Diego Chilò’s Granduca Light Sculpture

Diego Chilò‘s very large illuminated statue, the Granduca, was unveiled for the italian glass and lighting manufacturer Venini at EuroLuce 2009.  It can be up to nine meters tall, and is covered with little opalescent glass plates. I am dying to know A) how many lamps are in the Granduca, and B) how on EARTH you change them when they go out!



Thanks, Contemporist!

Hey, Seeing Any Concerts This Summer?


There’s lots of really great stuff that’s happened this summer so far – everything from a new year of the summer orchestra series in Columbus, OH to Phish’s run this June.  Lots of great design has taken place, and the rigs have been huge.  U2’s new gig in Europe has been getting so much press it’s ridiculous – it is ginormous, after all.

When you’re out this summer at whatever show you’re seeing, keep an eye out for what the lighting designer is doing with the music.  There are so many different design styles out there, it’s great to go to a show that I love and get visuals from a designer I respect.  Some lighting designers deliver a really sharp punch with colorful flavor, some designers light with such a deep sense of mindfulness to the lyrics and themes, and some designers just have so much experience and tricks up their sleeve that you just get your face torn off.  Those nights are always awesome.  I remember seeing Coldplay back in the days where they used to play two-thousand seat soft-seaters – and even though Brian Leitch brought up a whole bunch of moving heads in yellow when they played “Yellow,” it was absolutely perfect and rocked my face off.

When you’re at the show, pay particular attention to how the color of the light affects your eyes.  Color shifts from blue to green, from yellow to lavender, and red directly to blue or green are interesting combinations for the eye to decipher quickly.  I love seeing the ShowPix running a really fast red, blue, and green chase – the faster it goes, the crazier my primary color aftereffects get in my vision.  If you’re not familiar with the equipment used in concert production, watch how smoothly the fixtures change color, and how the beam gets altered by the use of a template in the fixture.  One of my favorite effects is a bunch of moving heads with circle gobos running a large bally.  Staring up at a circle gobo is one of the coolest things – you don’t see the source because it’s blocked by the inside of the circle, and it’s like looking up a tunnel of light.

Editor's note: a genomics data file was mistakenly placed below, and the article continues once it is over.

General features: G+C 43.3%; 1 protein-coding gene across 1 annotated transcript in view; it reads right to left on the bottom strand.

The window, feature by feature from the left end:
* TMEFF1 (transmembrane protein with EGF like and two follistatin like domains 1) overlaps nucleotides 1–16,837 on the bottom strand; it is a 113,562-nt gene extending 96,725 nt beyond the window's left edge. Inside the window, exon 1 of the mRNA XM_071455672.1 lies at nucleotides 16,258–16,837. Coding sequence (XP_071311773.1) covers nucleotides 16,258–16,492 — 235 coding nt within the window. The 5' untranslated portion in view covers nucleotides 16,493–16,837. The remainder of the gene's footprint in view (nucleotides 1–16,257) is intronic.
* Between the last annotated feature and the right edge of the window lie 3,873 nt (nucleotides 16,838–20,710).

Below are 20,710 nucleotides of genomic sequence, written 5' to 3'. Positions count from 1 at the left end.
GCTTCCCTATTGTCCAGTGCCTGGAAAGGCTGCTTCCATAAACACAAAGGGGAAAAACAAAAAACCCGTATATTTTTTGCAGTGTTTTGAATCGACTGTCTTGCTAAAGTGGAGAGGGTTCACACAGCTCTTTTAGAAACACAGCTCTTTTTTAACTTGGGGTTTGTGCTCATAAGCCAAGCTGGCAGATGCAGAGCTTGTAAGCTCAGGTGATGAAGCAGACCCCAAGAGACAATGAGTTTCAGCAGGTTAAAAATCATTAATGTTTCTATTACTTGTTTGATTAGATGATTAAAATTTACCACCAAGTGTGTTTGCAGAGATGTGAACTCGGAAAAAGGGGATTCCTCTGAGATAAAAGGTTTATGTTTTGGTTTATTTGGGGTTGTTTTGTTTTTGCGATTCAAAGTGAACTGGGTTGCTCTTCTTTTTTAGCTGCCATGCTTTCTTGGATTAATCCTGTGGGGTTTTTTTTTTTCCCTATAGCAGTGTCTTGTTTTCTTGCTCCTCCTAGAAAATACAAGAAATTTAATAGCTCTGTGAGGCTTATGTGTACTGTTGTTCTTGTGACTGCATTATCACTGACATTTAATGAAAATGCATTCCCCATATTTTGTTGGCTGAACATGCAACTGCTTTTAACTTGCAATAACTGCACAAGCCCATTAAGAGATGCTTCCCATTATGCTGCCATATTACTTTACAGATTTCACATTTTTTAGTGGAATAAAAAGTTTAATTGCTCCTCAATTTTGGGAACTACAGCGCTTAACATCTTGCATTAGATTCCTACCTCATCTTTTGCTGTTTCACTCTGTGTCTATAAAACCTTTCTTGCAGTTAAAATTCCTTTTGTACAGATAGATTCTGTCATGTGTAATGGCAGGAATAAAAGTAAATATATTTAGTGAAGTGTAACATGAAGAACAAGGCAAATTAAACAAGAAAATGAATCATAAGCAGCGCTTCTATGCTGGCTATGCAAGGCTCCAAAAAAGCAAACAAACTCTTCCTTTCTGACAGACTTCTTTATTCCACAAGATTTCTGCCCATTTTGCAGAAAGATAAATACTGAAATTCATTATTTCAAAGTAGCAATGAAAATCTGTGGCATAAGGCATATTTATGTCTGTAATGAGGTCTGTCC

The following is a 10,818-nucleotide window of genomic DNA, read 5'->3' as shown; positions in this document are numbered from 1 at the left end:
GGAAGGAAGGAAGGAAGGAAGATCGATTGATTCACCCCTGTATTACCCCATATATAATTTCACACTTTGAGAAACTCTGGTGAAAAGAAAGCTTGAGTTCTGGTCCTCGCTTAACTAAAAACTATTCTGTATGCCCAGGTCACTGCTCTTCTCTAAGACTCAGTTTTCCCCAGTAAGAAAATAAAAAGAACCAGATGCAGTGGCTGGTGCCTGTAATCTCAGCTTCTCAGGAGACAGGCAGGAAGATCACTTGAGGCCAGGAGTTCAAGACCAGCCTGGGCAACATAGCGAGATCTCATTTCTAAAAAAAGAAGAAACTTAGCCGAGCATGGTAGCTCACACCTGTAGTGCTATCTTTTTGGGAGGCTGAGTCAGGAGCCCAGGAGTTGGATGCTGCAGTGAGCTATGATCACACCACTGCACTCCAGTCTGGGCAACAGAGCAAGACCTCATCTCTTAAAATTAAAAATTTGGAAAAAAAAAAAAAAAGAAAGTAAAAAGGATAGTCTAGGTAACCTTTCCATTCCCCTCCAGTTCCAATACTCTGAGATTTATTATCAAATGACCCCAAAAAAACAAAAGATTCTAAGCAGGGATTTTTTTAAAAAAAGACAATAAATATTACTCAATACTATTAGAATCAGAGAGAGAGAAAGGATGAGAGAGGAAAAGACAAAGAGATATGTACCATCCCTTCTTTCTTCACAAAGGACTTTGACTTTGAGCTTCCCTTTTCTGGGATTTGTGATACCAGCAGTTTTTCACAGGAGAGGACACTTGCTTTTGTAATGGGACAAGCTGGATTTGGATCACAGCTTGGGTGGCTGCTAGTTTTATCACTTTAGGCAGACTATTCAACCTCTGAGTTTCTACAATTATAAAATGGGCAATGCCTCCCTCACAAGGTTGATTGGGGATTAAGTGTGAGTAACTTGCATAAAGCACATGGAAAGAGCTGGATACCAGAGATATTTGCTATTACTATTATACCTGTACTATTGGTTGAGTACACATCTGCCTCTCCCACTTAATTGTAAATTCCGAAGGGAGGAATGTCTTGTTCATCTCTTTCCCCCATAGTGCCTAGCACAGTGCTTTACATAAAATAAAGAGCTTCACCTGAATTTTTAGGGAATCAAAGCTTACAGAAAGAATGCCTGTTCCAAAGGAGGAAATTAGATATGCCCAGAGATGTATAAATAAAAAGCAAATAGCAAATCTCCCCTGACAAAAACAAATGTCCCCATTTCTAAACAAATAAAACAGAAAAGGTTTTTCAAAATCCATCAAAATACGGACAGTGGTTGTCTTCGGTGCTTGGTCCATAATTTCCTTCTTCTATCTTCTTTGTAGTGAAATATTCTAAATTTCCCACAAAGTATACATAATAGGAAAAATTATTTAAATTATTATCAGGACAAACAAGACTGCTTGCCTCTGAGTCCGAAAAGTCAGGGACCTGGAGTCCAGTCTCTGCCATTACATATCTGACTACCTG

Watch the structure of the show – between songs, you’ll probably see a consistently used color for the band while they’re not playing.  A majority of folks use a blue – what’s your favorite band’s in between song color?  Also try to observe color combinations – I’ve learned so much as a designer by watching the color combinations of people doing rock and roll.  You’ll notice lots of really grand aerial shapes made with the fixtures – I don’t think I’ve ever seen two that were the same.  Take a moment to appreciate the interconnected three dimensional pictures that the designers are creating for you to go along with the music – most of the time they’re outstanding!

One thing about after the shows – the lighting guys really appreciate your thanks after the show, and they are all really glad that you had a great time.  If you say hi and thanks and they don’t have a lot of time to chat with you, notice how quickly they’re moving to get their consoles packed up and get outta there.  Never take it personally if they can’t or won’t stop and chat – you’d be at exactly the same amount of get-up-and-go if you were in their positions, believe me.  Just remember that they appreciate your kind words, they work their butts off for you.